Baltimore Pho - Hollins Market area (long)
- aussiewonder Feb 21, 2008 11:27 AM
I wanted to report on my meal @ Baltimore Pho (1114-16 Hollins St, Balto 21223. Tel# 410 752-4746). Open Mon-Sat for lunch and dinner - bar stays open until...
Baltimore Pho is right opposite Hollins Market on the other side from Zella's Pizza.
The Short: Friend and I went for lunch today and thoroughly enjoyed our meal, so much so....we will MOST DEFINITELY be back!
In the space that was the Cultured Pearl, they've done a nice job with the renovations. I know that many restaurant owners feel the pressure from investors to open ASAP and IMHO many open far too early, and sadly the kinks or the little fixes can be glaring and detrimental to encouraging repeat business. We've all been watching this space for BP to open and I'm glad that they took their time. If you've read my posts in the past you'll know that i've griped about ethnic places in Baltimore that are less than hip or swank: the tired bamboo/fake plants/ethnic-dress same same that seems to permeate these dining rooms. But no more! Lots of light, lots of face brick, strong bold colours and plates that work/fit the table - this was a major issue @ RA last night (we could barely fit the three plates on the table w/ our drinks and sushi accessories comfortably). The lighting is subdued and the decor is tasteful and whilst 'ethnic' - reflective of the cuisine - artistic and subtle. There are two rooms - bar and dining. The bar runs along the left side of the room and looked to have a decent selection of wines and liquor (including top shelf), on tap: Miller Lite, BlueMoon, Yuengling and...can't remember the others. The dining room on the right had 10-15 tables. It's not big.
Our server brought us a bowl of keropok to start (prawn crackers) - which was a big hit w/ me. A childhood favourite they were served with house-made fish sauce; very tasty and sizzling and cracking when dipped into the sauce. Not a dieters delight - prawn flavoured flour crackers deep fried. YUM!
We started off w/ the Vietnamese Summer/Rice Paper Rolls, Fish cakes and Chicken Satay (app's ~$6)
The summer rolls were deelightful, two in an order they were compactly rolled and the ingredients weren't diced up or shredded too thinly. Left long they had a very artistic look to them and were quite tasty, served w/ dipping sauce. Chicken satay was pretty good - grilled chicken served w/ house made cucumber and peanut sauces. But the real start was the fish cakes. Simply the BEST fish cakes i've had in a while, they tasted homemade with outstanding chilli, green onion and fish flavour. These are NOT coddies or remotely similar in consistency, so if that's what you're expecting then you'll be disappointed. Fish cakes have a rubbery texture, but these weren't chewy or tasteless. Three in a portion they are cut into strips and served w/ dipping chilli sauce - i could eat these alone as a snack.
We shared a bowl of Pho ($8) - Rare. Served w/ the usual accompaniments it was pretty good, but not the best. The broth lacked depth, although once we loaded it up w/ the house fish sauce, fresh chilli's and hoisin, it was much better. Still, I would go back again and order the Pho - it certainly beats the drive to Columbia and overall is far superior to the Saigon Remembered in Govens.
Overall the menu is a lot smaller than other Vietnamese places around, the mains center on Pho - WD, Rare, Meatball, Combo (pork, chicken, fish cakes - i'm trying this one next time), Chicken and Vegetarian. A selection of Bun dishes - sort of like Pho, minus the broth but w/ the side dish of accompaniments and beef stew.
We finished off w/ Vietnamese Coffee ($3) bc we couldn't fit dessert in, but we were tempted - fried icecream - another childhood fav.
I checked out the dinner menu and it's pretty similar w/ a couple of added extra's plus they have a family style meal with three apps and four entrees (i think that was it), with rice for $33 pp, minimum 2 person order.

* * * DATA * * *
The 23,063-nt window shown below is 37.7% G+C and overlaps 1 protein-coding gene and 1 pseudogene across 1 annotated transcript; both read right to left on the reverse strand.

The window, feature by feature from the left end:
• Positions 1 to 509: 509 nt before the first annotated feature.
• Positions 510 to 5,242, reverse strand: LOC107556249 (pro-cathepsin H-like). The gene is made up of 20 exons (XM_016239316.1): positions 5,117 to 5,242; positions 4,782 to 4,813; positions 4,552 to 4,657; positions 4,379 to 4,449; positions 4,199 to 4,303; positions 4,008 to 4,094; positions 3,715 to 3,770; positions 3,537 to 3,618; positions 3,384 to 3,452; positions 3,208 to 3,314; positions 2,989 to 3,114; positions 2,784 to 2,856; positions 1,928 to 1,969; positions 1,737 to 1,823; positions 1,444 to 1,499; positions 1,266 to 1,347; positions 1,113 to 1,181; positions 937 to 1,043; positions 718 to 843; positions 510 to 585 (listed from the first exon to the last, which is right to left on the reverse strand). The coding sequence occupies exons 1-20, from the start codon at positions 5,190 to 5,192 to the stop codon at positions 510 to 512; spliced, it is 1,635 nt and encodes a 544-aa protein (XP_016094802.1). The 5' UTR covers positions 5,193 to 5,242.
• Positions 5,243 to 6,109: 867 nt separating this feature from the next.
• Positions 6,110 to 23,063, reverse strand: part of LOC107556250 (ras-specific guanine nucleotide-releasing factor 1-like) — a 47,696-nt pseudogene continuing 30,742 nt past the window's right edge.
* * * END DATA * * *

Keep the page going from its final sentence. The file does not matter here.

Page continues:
I also want to mention the service - it was great. Attentive enough that we got water refills and beer refills and plates taken away as they were demolished but not intrusive. The staff were all extremely nice and friendly. They've had a great response on the weekends so lets hope it continues. Whilst we were there two other tables came and went, granted we were also on the later side of lunch.
All in all, we spent $46 before tip and that included 3 draft beers. Money well spent. I hope that they get the support and do well - be nice if something along these lines could open up in Fells/Canton - why oh why don't we have a noodle joint closer to home????
Thanks so much for this great review. If we're not iced in, a fellow 'hound and I planned to check it out for lunch tomorrow. Now, I'm actually excited.
And, indeed, why couldn't they open in the SE...but, hey, if it's good, I'll take it! Now, on to twist someone's arm to get a banh mi place!
oh I know, a Banh Mi place would be so sweet but truthfully, i spent a three hour lunch last Sunday @ Kopitiam in DC (yes, hounders i know you don't all love it but..) and would be happy w/ just a basic noodle/roti/rice shack. Is that sooooo much to ask for???? I'm looking forward to hearing your reports!
Braving the non-ice storm, two 'hounds and I made it to Baltimore Pho this afternoon. I think my two dining companions will chime in later.
Before beginning, I should first point out the I was the most negative of the three about the food. I also initially derided the book length section of the menu (which we were asked to read) regarding the restaurant's origin. I thought everything was just too sunshiny and a bit self-congratulatory. It was much more about neighborhood revitalization then about food. While I give them major props for opening a business to help out the neighborhood, no one's really going to be a repeat visitor if the food isn't any good.
Like aussiewonder, I really liked the decor and the vibe of the place, although unlike AW, I'm one of those people incredibly fond of very cheesy ethnic places. But, it's nice to have an alternative.
Anyway, on to the food. The prawn crackers were highly addictive, but I felt as though I've had them before. It turns out that they are bought as little disks, and then fried. They are fried very well, but if you're not making them from scratch, it would be great if they could give them to diners warm, where they could really melt in your mouth.
We also had the fish cake. Very fishy. I didn't love it, didn't hate it, but it would be doubtful that I would order it again.
We then had the summer rolls. These were excellent, and could easily hold their own against anyone else's.